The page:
Let Them Go and They Will Come Back
In late August and early September magazines are filled with ‘Back to School’ articles, and stores are filled with ‘Back to School’ sales. For younger kids, it means new lunch boxes and pencils. For older ones; SATs, clubs, and all things related to college. If you are starting this school year with a High School senior you will be particularly stressed with college preparations and those empty nest feelings.
It occurred to me recently that we don’t spend enough time coaching families or initiating conversations about the emotional piece of having a high school senior. You can find dozens of articles about saving for college, how to choose the right college and what to prepare your child for when it comes to campus partying, and safety. But what about the heavy emotions that plague parents as they realize this is ‘the last year’ their child might live with them? And furthermore, what about the emotions of the child as they think about being on their own, away from everything familiar?
A few years ago, I worked with a young client who was a high school senior and experiencing her first serious relationship. She and her boyfriend were in love and had plans to go to different colleges in the fall. What plagued her the most at that time was the sadness she felt for the inevitable separation; not from her parents, but from her boyfriend. Her parents were anxious and sad thinking about their daughter going away and pressuring her to spend more time at home. She wanted to spend as much time as possible with her boyfriend, knowing the relationship would probably not last. I realized there was a dichotomy that wasn’t being addressed.
There can be a lot of loss that presents itself to parents as they look at their 17-year-old child. All parents know the speed at which children grow up and we have to remind ourselves as they mature, that although our hearts are remembering their first steps, cuddles, and running into our arms, they are pulling away from us with each year. We have to challenge ourselves to see them as individuals with their own feelings, emotions and points of view. If you find yourself looking at your senior and wanting him to stay home more, spend more ‘quality’ time with the family, and savor all the ‘lasts,’ think again. The more you demand and expect your child to be with you and appreciate that ‘last’ Thanksgiving, the more tension can be created and the less time he will want to spend with you.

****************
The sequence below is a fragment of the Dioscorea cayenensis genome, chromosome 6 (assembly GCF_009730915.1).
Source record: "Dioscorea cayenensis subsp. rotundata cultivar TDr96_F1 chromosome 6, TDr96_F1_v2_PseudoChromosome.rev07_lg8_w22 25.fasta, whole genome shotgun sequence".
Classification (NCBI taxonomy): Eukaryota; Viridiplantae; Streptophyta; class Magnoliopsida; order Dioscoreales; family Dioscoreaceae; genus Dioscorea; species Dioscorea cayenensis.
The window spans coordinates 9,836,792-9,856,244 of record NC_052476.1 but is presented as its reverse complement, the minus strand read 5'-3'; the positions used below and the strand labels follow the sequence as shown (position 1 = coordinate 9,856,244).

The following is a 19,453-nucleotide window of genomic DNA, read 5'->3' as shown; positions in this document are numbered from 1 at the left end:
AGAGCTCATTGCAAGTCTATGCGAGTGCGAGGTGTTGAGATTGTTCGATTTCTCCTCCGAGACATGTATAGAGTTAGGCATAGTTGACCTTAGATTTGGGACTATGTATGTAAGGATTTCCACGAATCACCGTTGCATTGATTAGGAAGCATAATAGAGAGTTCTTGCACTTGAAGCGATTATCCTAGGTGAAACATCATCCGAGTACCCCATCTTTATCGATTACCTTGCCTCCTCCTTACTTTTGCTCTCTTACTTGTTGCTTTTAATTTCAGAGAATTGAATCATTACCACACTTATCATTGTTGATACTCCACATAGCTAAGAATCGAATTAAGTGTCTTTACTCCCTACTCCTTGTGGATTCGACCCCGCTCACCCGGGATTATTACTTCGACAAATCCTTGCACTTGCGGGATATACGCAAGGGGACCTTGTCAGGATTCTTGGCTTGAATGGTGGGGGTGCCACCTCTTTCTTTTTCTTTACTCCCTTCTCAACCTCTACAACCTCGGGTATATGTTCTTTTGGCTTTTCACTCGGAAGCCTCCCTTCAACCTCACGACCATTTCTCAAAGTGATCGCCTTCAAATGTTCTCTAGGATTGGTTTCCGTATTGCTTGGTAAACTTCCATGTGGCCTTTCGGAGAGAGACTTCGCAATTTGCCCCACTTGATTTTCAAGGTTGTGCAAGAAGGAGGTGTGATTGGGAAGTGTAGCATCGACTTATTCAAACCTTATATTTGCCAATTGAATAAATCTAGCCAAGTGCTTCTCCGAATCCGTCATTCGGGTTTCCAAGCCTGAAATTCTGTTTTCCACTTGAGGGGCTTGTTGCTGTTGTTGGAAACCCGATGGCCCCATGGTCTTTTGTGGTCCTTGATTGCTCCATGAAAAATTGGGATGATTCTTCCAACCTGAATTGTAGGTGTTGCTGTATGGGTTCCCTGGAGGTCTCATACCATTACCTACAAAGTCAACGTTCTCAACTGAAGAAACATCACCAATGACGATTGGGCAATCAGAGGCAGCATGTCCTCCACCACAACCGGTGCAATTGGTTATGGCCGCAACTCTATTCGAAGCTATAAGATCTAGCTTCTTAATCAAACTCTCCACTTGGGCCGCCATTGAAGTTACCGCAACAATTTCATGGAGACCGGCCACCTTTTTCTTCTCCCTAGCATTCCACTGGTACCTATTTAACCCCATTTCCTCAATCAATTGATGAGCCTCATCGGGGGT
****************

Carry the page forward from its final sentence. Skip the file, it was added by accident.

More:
My suggestion for parents is to first understand that it’s normal both biologically and emotionally for older children to pull away. If they need you less, then congratulations! You’ve succeeded. The second step would be to explore your own relationship to loss. Having your child leave your home is a huge loss and it is helpful to understand and work through that reality. And lastly, you can look within yourself to explore what might be unfinished from when you left home for the first time. How did you feel? How did your family react? Did you get what you needed from them?
Rather than look at your older child and demand they get nostalgic and cram all these ‘last’ moments together in the year, focus on yourself and what this means for you.
Figure out how you can support your child in what they are going through and utilize your own network of support for yourself. Your child is experiencing her own loss. She will be on her own, perhaps a plane ride away, navigating academics, making decisions, finding new friends, and saying goodbye to friends she may have known since the first grade. And like my client, she might be saying goodbye to her first love. The more you can be there for your child and listen and validate her feelings, the more she will open up to you and want to be around you. That idea of the ‘last’ moments will no longer be the ‘last’ ones, as she will want to keep coming back to you.
Jennifer Jondreau Thompson, PhD, OPC is a Connecticut-based Licensed Professional Counselor and Psychotherapist specializing in addiction, grief & loss, body image & eating disorders, and soulful parenting.